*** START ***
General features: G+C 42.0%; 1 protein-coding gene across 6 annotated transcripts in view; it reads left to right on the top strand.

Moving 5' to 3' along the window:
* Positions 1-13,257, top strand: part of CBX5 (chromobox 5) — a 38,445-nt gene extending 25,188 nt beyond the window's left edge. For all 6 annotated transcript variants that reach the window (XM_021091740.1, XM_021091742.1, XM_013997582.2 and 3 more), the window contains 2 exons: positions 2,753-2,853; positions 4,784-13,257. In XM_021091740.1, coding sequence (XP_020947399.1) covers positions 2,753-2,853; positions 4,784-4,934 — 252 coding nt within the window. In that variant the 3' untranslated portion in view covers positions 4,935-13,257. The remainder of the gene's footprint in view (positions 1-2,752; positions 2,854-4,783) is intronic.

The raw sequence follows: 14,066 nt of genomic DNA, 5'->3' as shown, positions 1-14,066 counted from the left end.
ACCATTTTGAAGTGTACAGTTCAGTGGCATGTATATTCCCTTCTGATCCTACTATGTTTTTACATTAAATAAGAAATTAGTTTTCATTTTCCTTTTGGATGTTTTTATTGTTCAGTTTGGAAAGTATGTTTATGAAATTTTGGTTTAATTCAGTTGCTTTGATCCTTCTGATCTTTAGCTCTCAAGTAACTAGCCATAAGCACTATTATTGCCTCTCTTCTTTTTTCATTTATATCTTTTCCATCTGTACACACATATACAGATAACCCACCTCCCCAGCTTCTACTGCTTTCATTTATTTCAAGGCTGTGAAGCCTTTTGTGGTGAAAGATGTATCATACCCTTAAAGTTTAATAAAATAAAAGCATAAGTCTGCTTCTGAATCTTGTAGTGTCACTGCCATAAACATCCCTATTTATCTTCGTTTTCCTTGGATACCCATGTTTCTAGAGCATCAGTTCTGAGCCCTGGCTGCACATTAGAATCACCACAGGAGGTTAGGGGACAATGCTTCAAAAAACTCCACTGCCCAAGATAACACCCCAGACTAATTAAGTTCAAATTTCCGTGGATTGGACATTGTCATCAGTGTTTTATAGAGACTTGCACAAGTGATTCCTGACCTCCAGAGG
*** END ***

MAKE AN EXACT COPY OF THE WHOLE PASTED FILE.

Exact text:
General features: G+C 42.0%; 1 protein-coding gene across 6 annotated transcripts in view; it reads left to right on the top strand.

Moving 5' to 3' along the window:
* Positions 1-13,257, top strand: part of CBX5 (chromobox 5) — a 38,445-nt gene extending 25,188 nt beyond the window's left edge. For all 6 annotated transcript variants that reach the window (XM_021091740.1, XM_021091742.1, XM_013997582.2 and 3 more), the window contains 2 exons: positions 2,753-2,853; positions 4,784-13,257. In XM_021091740.1, coding sequence (XP_020947399.1) covers positions 2,753-2,853; positions 4,784-4,934 — 252 coding nt within the window. In that variant the 3' untranslated portion in view covers positions 4,935-13,257. The remainder of the gene's footprint in view (positions 1-2,752; positions 2,854-4,783) is intronic.

The raw sequence follows: 14,066 nt of genomic DNA, 5'->3' as shown, positions 1-14,066 counted from the left end.
ACCATTTTGAAGTGTACAGTTCAGTGGCATGTATATTCCCTTCTGATCCTACTATGTTTTTACATTAAATAAGAAATTAGTTTTCATTTTCCTTTTGGATGTTTTTATTGTTCAGTTTGGAAAGTATGTTTATGAAATTTTGGTTTAATTCAGTTGCTTTGATCCTTCTGATCTTTAGCTCTCAAGTAACTAGCCATAAGCACTATTATTGCCTCTCTTCTTTTTTCATTTATATCTTTTCCATCTGTACACACATATACAGATAACCCACCTCCCCAGCTTCTACTGCTTTCATTTATTTCAAGGCTGTGAAGCCTTTTGTGGTGAAAGATGTATCATACCCTTAAAGTTTAATAAAATAAAAGCATAAGTCTGCTTCTGAATCTTGTAGTGTCACTGCCATAAACATCCCTATTTATCTTCGTTTTCCTTGGATACCCATGTTTCTAGAGCATCAGTTCTGAGCCCTGGCTGCACATTAGAATCACCACAGGAGGTTAGGGGACAATGCTTCAAAAAACTCCACTGCCCAAGATAACACCCCAGACTAATTAAGTTCAAATTTCCGTGGATTGGACATTGTCATCAGTGTTTTATAGAGACTTGCACAAGTGATTCCTGACCTCCAGAGG